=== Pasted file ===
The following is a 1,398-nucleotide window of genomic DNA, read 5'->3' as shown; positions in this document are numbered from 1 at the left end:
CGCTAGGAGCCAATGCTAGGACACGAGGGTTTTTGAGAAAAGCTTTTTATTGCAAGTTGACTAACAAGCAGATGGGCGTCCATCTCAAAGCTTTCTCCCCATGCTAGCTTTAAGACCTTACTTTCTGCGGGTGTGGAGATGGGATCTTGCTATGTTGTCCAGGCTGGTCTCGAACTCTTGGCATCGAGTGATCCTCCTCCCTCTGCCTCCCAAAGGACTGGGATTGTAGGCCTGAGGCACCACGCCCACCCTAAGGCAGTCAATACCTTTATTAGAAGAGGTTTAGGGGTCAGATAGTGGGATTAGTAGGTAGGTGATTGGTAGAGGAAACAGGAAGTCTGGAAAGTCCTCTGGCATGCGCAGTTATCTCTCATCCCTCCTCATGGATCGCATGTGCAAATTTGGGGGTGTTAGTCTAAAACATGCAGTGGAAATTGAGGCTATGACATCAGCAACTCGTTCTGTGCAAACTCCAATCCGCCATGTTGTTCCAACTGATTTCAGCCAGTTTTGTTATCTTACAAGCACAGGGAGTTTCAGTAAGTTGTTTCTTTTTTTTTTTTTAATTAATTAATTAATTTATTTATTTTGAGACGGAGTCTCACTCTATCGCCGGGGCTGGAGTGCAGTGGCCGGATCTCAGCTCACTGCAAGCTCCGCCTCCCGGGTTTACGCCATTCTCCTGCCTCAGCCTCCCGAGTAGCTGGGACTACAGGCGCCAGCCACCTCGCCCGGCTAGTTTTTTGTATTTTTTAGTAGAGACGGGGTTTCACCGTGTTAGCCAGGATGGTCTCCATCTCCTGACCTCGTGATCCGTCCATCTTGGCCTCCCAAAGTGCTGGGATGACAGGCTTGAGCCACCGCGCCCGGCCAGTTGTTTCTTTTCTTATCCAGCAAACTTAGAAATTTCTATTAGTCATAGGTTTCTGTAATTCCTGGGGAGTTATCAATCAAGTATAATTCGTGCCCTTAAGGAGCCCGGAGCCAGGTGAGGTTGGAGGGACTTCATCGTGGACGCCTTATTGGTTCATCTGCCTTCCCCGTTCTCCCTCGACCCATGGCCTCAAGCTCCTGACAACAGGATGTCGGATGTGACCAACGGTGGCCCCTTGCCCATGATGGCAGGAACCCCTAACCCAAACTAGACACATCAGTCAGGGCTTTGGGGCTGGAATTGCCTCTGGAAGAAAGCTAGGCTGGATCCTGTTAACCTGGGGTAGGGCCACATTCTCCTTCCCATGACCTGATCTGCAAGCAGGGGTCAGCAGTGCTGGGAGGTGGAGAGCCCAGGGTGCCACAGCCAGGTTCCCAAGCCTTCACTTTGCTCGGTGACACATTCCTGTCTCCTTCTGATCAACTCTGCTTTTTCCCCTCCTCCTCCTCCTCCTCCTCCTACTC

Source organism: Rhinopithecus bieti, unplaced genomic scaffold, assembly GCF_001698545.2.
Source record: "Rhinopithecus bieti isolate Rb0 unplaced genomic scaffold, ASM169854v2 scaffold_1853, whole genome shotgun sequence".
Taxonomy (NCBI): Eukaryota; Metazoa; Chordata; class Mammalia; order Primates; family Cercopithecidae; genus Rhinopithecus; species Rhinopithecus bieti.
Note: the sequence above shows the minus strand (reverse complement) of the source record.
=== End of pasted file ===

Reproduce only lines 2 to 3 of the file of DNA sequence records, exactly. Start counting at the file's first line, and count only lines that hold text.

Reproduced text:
CGCTAGGAGCCAATGCTAGGACACGAGGGTTTTTGAGAAAAGCTTTTTATTGCAAGTTGACTAACAAGCAGATGGGCGTCCATCTCAAAGCTTTCTCCCCATGCTAGCTTTAAGACCTTACTTTCTGCGGGTGTGGAGATGGGATCTTGCTATGTTGTCCAGGCTGGTCTCGAACTCTTGGCATCGAGTGATCCTCCTCCCTCTGCCTCCCAAAGGACTGGGATTGTAGGCCTGAGGCACCACGCCCACCCTAAGGCAGTCAATACCTTTATTAGAAGAGGTTTAGGGGTCAGATAGTGGGATTAGTAGGTAGGTGATTGGTAGAGGAAACAGGAAGTCTGGAAAGTCCTCTGGCATGCGCAGTTATCTCTCATCCCTCCTCATGGATCGCATGTGCAAATTTGGGGGTGTTAGTCTAAAACATGCAGTGGAAATTGAGGCTATGACATCAGCAACTCGTTCTGTGCAAACTCCAATCCGCCATGTTGTTCCAACTGATTTCAGCCAGTTTTGTTATCTTACAAGCACAGGGAGTTTCAGTAAGTTGTTTCTTTTTTTTTTTTTAATTAATTAATTAATTTATTTATTTTGAGACGGAGTCTCACTCTATCGCCGGGGCTGGAGTGCAGTGGCCGGATCTCAGCTCACTGCAAGCTCCGCCTCCCGGGTTTACGCCATTCTCCTGCCTCAGCCTCCCGAGTAGCTGGGACTACAGGCGCCAGCCACCTCGCCCGGCTAGTTTTTTGTATTTTTTAGTAGAGACGGGGTTTCACCGTGTTAGCCAGGATGGTCTCCATCTCCTGACCTCGTGATCCGTCCATCTTGGCCTCCCAAAGTGCTGGGATGACAGGCTTGAGCCACCGCGCCCGGCCAGTTGTTTCTTTTCTTATCCAGCAAACTTAGAAATTTCTATTAGTCATAGGTTTCTGTAATTCCTGGGGAGTTATCAATCAAGTATAATTCGTGCCCTTAAGGAGCCCGGAGCCAGGTGAGGTTGGAGGGACTTCATCGTGGACGCCTTATTGGTTCATCTGCCTTCCCCGTTCTCCCTCGACCCATGGCCTCAAGCTCCTGACAACAGGATGTCGGATGTGACCAACGGTGGCCCCTTGCCCATGATGGCAGGAACCCCTAACCCAAACTAGACACATCAGTCAGGGCTTTGGGGCTGGAATTGCCTCTGGAAGAAAGCTAGGCTGGATCCTGTTAACCTGGGGTAGGGCCACATTCTCCTTCCCATGACCTGATCTGCAAGCAGGGGTCAGCAGTGCTGGGAGGTGGAGAGCCCAGGGTGCCACAGCCAGGTTCCCAAGCCTTCACTTTGCTCGGTGACACATTCCTGTCTCCTTCTGATCAACTCTGCTTTTTCCCCTCCTCCTCCTCCTCCTCCTCCTACTC

Source organism: Rhinopithecus bieti, unplaced genomic scaffold, assembly GCF_001698545.2.